MLA In-Text Citations

Learning how to format in-text citations correctly is a matter of following a few simple steps. Here I provide basic examples as a supplement to Diana Hacker's A Writers Reference. Whether you quote directly or paraphrase (summarize a passage in a brief sentence or two in your words), use the same citation format. In-text citations must be accompanied by a bibliography.

I Mentioned the Author's Name in My Sentence
Since you stated the author's name in your sentence, you do not write the author's name in the parentheses. After the quotation mark, leave one space, type the parentheses, the page number – without pp. or page or # – close the parentheses, and end with a period. Here's an example:

In Matisse on Art (1995) Jack Flam notes the significance of painter Henri Matisse's writing: Matisse "seems to have considered the artist’s essay a distinct genre, a combination of autobiographical reminiscence and expository essay" (1).

I Did Not Mention the Author's Name in My Sentence
In this instance, you did not mention the author's name in your sentence, so include it in the parentheses. Follow the same format; just add the last name of the author. Do not use a punctuation mark between the author's name and the page number. Here's an example:

Henri Matisse's artist statement "Notes of a Painter" is influential to artists who want to express ideas through writing because "he seems to have considered the artist's essay a distinct genre, a combination of autobiographical reminiscence and expository essay" (Flam 1).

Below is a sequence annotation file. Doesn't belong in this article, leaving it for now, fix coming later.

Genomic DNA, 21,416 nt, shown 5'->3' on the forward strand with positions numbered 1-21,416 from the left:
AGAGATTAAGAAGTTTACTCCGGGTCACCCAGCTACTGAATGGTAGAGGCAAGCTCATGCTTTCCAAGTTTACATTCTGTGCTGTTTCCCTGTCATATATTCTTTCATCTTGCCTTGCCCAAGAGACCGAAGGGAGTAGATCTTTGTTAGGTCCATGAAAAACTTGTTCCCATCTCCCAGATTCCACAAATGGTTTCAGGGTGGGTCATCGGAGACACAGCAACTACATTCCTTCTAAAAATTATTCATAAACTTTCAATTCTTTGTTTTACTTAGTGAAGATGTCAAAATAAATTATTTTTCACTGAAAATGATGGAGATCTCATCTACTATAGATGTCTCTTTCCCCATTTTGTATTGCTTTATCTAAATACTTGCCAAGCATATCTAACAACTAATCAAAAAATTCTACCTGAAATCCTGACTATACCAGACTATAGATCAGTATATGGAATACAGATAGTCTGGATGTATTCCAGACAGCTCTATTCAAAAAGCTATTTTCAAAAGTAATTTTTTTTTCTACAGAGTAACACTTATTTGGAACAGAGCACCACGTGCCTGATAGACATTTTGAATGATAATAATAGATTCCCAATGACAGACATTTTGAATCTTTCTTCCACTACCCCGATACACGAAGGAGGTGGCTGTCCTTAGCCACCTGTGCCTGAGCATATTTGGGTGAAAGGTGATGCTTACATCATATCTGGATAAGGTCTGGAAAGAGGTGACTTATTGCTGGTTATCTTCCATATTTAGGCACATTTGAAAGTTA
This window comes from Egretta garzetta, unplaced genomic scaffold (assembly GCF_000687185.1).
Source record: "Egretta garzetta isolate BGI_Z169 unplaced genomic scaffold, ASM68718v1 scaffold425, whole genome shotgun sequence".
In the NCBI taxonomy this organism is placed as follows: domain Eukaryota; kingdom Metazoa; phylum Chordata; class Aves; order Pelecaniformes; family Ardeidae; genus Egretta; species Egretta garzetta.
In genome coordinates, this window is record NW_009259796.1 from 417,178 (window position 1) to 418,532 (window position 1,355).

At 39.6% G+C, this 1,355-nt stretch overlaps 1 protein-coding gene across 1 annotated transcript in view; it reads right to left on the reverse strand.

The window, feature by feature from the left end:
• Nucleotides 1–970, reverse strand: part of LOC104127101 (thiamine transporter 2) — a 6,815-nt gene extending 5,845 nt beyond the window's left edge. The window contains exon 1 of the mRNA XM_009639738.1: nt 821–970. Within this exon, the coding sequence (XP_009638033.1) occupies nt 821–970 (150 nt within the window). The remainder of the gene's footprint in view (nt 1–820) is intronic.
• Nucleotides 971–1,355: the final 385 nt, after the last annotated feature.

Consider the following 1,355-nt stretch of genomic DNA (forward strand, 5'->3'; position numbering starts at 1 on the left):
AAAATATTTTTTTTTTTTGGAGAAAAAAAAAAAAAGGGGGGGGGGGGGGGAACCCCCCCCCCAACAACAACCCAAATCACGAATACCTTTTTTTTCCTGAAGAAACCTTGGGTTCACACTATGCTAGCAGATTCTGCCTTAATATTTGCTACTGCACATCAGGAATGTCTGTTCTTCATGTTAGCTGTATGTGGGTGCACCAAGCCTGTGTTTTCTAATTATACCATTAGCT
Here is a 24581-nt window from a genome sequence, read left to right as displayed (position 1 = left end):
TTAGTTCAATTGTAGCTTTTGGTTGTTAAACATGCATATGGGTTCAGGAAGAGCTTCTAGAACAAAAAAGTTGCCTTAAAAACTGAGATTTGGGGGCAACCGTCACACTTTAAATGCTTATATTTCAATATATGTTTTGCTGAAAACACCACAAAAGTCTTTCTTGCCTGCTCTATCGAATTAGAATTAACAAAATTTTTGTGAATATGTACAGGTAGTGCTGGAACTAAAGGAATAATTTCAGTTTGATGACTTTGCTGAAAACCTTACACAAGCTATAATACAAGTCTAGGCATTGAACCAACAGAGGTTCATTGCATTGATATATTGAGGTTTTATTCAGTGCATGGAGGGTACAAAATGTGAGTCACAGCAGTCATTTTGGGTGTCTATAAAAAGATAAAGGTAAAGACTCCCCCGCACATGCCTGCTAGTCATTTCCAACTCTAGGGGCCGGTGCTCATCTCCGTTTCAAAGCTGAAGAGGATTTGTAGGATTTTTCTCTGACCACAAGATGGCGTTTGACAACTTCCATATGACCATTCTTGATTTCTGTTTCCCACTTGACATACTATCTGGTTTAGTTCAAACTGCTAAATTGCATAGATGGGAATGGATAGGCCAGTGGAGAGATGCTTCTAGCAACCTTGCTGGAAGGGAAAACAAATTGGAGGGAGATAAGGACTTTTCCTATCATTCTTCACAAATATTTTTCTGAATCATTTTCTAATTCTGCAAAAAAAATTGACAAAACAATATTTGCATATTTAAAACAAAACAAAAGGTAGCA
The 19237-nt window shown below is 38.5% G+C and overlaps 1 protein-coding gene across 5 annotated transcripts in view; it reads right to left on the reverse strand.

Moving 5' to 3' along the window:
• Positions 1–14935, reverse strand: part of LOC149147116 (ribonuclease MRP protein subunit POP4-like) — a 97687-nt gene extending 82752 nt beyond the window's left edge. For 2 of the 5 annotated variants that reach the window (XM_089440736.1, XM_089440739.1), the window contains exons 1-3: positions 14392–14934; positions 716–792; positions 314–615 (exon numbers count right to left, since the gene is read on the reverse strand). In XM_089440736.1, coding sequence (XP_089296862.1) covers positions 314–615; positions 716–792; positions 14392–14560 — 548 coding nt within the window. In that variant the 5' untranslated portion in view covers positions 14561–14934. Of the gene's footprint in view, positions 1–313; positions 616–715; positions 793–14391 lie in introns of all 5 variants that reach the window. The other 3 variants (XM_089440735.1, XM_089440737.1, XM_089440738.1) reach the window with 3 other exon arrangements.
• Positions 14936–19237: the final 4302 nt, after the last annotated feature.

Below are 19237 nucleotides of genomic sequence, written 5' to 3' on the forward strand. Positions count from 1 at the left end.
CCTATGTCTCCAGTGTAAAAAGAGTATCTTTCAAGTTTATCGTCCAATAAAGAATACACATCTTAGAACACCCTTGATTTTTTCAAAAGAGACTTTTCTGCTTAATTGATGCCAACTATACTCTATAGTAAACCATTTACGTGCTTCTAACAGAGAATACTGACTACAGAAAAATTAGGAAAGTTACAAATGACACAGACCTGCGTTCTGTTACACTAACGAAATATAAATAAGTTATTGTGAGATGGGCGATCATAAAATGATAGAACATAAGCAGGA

I Used a Quote the Author Quotes
Include the name of the quoted individual in the parentheses followed by "qtd. in" – an abbreviation of "quoted in the text." Then follow the same format listed above: include the last name of the author of the book and the page number. It is also a good idea to mention the quoted individual's full name in your text so that it is clear whose words you're incorporating. Here's an example:

One of Henri Matisse's collectors and friends, Leo Stein, remembered how articulate Matisse was; he said that Matisse was "capable of saying exactly what he meant when talking about art…a rare thing with painters" (Stein qtd. in Flam 1).

I'm Using Two Sources Written by the Same Author
In your essay, for example, you use Jack Flam's Matisse on Art (1995) and Flam's Matisse and Picasso: The Story of Their Rivalry and Friendship (2003). In the in-text citation, provide an abbreviated version of the book's title, either Matisse or Rivalry and Friendship. Readers can turn to your bibliography for clarification. Here's an example:

In a study of the friendship between painters Pablo Picasso and Henri Matisse, art historian Jack Flam notes that a misunderstanding of Matisse's artist statement "Notes of a Painter" (1908) "cast him precisely in the opposite role from the obviously disturbing Picasso" (Rivalry and Friendship 65).